“I’m not sure about thiiiiiiii….”
My daughter Anaiya’s voice trails off as the rickety moped disappears down a dirt track, canopied by palms and tropical banyans — her arms tightly wrapped around mum, who is squeezed in behind driver Ming.
My other daughter Amani and I exchange nervous glances. We’re next on the two-wheeled accommodation ‘transfer.’
Mopeds and bicycles are the only way to get around Ko Phayam — no cars are allowed on this pristine island close to Thailand’s aquatic border with Myanmar (Burma) in the Andaman Sea.
The ride is worth it. Ming’s shuttle brings us to a series of quaint wooden huts straight out of a holiday brochure, each emerging from the tropical jungle on stilts overlooking a deserted sandy beach, where shallow azure waters lap at our feet.
Ko Phayam is the island paradise we’d been looking for since leaving the Thai capital of Bangkok two days previously. Our plan had been to drive all the way down to Phuket and the Phi Phi Islands, but our Bangkok host — aptly named ‘Happy’ — set us straight.
“Don’t bother going all the way down to Phuket in search of an island paradise, our country has so many more,” Happy said. “Drive to Ranong, and get a boat across to Ko Phayam, we used to take the kids there when they were young.”
He was right.
We arrived on a tiny speedboat that docked at a small concrete jetty-cum-port, surrounded by brightly colored orange and blue fishing vessels. We stepped onto a clean, green, island seemingly devoid of western tourists.
There were no aggressive touts, litter was scarce, and the population mostly local. Of course there were a few tiny resorts — serving domestic tourism as much as foreign — and ours was one of the most stunning.
As soon as we could, the four of us headed down to the stretch of pristine sand that was effectively our backyard — the beach was that close. The girls sat in pools of crystal-clear water trying to capture the perfect reflection of sun, sea and themselves, whilst my wife and I went for a walk.
We stepped over porous jet-black rocks, where tiny crabs scurried away as soon as our shadows approached. In the distance, at the head of a large wooden pier, sat a brightly colored temple, its golden Buddha shimmering in the late afternoon sun. Guarding its stone gate was a saffron-robed monk puffing on a cigarette. The only other human beings on the beach were a local family collecting shellfish.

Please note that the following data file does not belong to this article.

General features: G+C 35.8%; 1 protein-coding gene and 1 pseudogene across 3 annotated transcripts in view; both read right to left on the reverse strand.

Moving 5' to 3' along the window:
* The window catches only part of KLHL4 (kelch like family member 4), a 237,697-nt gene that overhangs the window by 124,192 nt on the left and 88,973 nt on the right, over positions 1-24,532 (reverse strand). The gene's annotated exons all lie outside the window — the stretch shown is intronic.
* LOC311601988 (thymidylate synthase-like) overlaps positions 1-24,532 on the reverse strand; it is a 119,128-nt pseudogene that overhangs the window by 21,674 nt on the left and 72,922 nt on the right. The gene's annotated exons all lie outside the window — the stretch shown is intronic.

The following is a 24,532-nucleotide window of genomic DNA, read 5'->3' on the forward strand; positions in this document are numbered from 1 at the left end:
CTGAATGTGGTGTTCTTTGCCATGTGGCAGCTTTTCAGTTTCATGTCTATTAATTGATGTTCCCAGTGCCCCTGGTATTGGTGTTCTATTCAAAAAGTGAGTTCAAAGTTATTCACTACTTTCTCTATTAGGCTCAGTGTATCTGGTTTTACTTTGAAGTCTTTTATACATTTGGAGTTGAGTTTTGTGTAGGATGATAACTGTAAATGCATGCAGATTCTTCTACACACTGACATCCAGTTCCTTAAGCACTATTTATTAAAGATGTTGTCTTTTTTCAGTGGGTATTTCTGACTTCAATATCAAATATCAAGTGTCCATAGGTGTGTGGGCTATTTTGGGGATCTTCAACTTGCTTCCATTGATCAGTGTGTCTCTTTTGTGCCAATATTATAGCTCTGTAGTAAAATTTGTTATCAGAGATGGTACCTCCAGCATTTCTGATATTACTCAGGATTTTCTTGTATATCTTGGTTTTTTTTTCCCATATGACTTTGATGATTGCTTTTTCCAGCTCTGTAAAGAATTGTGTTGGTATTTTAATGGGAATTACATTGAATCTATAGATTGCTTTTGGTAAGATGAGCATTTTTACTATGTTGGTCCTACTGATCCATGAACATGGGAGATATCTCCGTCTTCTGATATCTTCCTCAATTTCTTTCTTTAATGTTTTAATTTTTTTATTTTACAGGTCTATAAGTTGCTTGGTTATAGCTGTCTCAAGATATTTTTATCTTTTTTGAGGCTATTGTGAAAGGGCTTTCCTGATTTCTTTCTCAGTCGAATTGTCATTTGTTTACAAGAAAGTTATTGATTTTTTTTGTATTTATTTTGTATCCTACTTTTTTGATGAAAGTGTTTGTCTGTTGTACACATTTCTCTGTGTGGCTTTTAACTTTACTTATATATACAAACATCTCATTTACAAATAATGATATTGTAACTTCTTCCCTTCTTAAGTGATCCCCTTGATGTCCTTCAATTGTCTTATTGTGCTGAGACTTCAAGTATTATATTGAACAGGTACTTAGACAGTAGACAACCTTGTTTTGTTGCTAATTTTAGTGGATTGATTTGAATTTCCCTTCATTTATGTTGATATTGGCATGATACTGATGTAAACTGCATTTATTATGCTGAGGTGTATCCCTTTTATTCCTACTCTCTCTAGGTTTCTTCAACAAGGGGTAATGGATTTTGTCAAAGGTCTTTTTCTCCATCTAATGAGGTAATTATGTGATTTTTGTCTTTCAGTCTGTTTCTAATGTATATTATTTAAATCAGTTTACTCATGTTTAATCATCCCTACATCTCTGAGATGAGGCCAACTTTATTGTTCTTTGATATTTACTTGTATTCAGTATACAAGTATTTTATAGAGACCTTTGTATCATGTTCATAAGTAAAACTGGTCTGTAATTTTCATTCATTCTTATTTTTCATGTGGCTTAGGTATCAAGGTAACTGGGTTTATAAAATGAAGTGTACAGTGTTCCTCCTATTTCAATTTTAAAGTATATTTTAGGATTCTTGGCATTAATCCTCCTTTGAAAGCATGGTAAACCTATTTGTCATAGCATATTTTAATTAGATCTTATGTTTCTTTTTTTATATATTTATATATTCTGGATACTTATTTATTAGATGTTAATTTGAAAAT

The little boy, splashing in the blue shallows, stopped and stared, and his older sister posed for a photo — encouraged by their smiling mother. Every so often a gentle ringing, followed by a chorus of meditative chanting emanated from a nearby monastery, and somewhere in the distance a moped engine backfired.
As we sat down on a large flat rock to absorb this picture of paradise, we had no regrets about heeding Happy’s advice. He was right, this is a country truly blessed with magical Islands.
Alternative Thai islands
This stunning island manages to combine partying on the beach with awesome wilderness. Expect large crowds of locals during the weekends and national holidays at busier beaches like Lonely Beach, but trekking through Ko Chang’s national park — thick, green and alive with wildlife — it feels as if you’ve truly got away from it all.
Close to the Cambodian border, this little chunk of paradise floating in the Gulf of Thailand is ideal for snorkeling and kayaking. Life is slow and idyllic in a place where few tourists venture — mainly because it is harder to get to than its larger neighbors — but totally worth it for those that hate crowds and love Instagram-ready vistas.
Thailand’s second-largest island is an increasingly popular destination, thanks to its practicality and easy access. A mature resort, this will not feel like the remote islands described above, but sandy beaches and morning markets abound in a place where, in the south, there’s even a small Muslim fishing community.